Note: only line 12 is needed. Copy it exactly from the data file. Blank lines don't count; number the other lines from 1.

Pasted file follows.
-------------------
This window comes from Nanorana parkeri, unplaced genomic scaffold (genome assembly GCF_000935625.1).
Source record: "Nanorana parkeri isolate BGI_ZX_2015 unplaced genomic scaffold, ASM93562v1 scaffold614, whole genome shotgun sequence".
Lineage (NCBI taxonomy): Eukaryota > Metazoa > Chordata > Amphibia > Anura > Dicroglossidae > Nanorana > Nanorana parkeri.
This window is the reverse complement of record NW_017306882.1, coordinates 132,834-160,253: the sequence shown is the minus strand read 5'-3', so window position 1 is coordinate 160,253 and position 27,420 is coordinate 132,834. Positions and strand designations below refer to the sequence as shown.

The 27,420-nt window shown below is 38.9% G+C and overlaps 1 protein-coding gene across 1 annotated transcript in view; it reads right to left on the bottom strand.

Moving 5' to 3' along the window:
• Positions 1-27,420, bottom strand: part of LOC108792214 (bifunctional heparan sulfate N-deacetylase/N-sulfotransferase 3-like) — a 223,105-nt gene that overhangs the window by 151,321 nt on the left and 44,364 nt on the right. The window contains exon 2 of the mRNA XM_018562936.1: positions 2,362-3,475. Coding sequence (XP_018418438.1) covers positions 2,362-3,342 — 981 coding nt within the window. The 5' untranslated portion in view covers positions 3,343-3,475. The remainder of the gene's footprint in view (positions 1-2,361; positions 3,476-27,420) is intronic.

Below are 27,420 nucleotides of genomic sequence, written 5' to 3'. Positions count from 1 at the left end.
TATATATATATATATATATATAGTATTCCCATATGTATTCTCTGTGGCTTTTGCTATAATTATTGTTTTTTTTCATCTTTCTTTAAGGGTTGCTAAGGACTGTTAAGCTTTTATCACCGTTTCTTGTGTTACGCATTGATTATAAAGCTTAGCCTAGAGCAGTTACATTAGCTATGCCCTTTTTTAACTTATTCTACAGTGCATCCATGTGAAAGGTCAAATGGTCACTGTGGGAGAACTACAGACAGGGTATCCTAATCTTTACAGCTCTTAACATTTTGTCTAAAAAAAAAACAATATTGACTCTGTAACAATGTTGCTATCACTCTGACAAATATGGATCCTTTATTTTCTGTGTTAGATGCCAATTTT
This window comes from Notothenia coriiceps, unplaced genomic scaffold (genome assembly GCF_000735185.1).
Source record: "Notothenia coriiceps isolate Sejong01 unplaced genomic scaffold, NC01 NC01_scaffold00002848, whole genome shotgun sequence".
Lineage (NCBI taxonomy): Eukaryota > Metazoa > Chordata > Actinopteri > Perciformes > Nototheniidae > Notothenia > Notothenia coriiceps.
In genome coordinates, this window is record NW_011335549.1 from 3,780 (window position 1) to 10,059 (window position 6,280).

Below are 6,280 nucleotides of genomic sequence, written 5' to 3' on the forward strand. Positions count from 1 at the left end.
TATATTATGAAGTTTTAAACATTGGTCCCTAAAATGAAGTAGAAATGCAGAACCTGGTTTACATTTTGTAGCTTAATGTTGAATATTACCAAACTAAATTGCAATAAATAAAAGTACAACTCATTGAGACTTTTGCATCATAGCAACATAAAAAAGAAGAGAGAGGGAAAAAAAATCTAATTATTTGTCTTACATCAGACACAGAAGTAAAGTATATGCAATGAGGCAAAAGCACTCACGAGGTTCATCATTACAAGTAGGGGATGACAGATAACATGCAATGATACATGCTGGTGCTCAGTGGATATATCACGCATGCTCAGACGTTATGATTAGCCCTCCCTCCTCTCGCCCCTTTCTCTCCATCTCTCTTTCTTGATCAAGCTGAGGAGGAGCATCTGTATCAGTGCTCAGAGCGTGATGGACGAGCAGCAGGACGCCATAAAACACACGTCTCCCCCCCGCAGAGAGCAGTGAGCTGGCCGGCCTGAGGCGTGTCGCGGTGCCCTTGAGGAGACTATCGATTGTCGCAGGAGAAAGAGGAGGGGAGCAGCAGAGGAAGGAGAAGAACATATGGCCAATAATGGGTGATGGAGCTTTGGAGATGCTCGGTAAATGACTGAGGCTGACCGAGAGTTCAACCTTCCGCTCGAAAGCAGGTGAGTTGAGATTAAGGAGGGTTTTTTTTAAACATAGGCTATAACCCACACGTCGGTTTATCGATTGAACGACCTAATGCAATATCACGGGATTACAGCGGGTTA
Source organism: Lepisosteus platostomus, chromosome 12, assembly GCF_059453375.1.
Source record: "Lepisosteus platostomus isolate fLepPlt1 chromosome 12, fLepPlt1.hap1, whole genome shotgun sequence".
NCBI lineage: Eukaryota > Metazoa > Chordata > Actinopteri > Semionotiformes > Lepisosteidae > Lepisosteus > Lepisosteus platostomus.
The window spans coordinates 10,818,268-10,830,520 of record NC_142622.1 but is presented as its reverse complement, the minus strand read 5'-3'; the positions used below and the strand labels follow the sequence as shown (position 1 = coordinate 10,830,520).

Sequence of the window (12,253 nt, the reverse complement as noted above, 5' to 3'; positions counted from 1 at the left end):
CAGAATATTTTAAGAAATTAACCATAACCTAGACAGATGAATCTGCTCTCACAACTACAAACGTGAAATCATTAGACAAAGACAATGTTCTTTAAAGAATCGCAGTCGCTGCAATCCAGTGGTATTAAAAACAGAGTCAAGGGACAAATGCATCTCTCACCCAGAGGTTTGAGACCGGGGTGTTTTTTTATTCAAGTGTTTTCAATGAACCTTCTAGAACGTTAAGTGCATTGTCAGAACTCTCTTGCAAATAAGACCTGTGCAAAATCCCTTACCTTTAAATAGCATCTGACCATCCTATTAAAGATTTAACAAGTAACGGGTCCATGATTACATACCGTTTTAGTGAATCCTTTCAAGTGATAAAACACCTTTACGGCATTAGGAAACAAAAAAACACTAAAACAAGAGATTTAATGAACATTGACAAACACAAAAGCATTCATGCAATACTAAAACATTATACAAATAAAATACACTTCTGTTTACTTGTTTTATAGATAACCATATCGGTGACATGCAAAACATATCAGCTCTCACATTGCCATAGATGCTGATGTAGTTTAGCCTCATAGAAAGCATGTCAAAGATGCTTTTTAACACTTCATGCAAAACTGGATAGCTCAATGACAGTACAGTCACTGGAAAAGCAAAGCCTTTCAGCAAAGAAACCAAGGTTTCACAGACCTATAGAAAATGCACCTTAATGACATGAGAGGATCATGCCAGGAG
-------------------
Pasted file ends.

Lineage (NCBI taxonomy): Eukaryota > Metazoa > Chordata > Actinopteri > Perciformes > Nototheniidae > Notothenia > Notothenia coriiceps.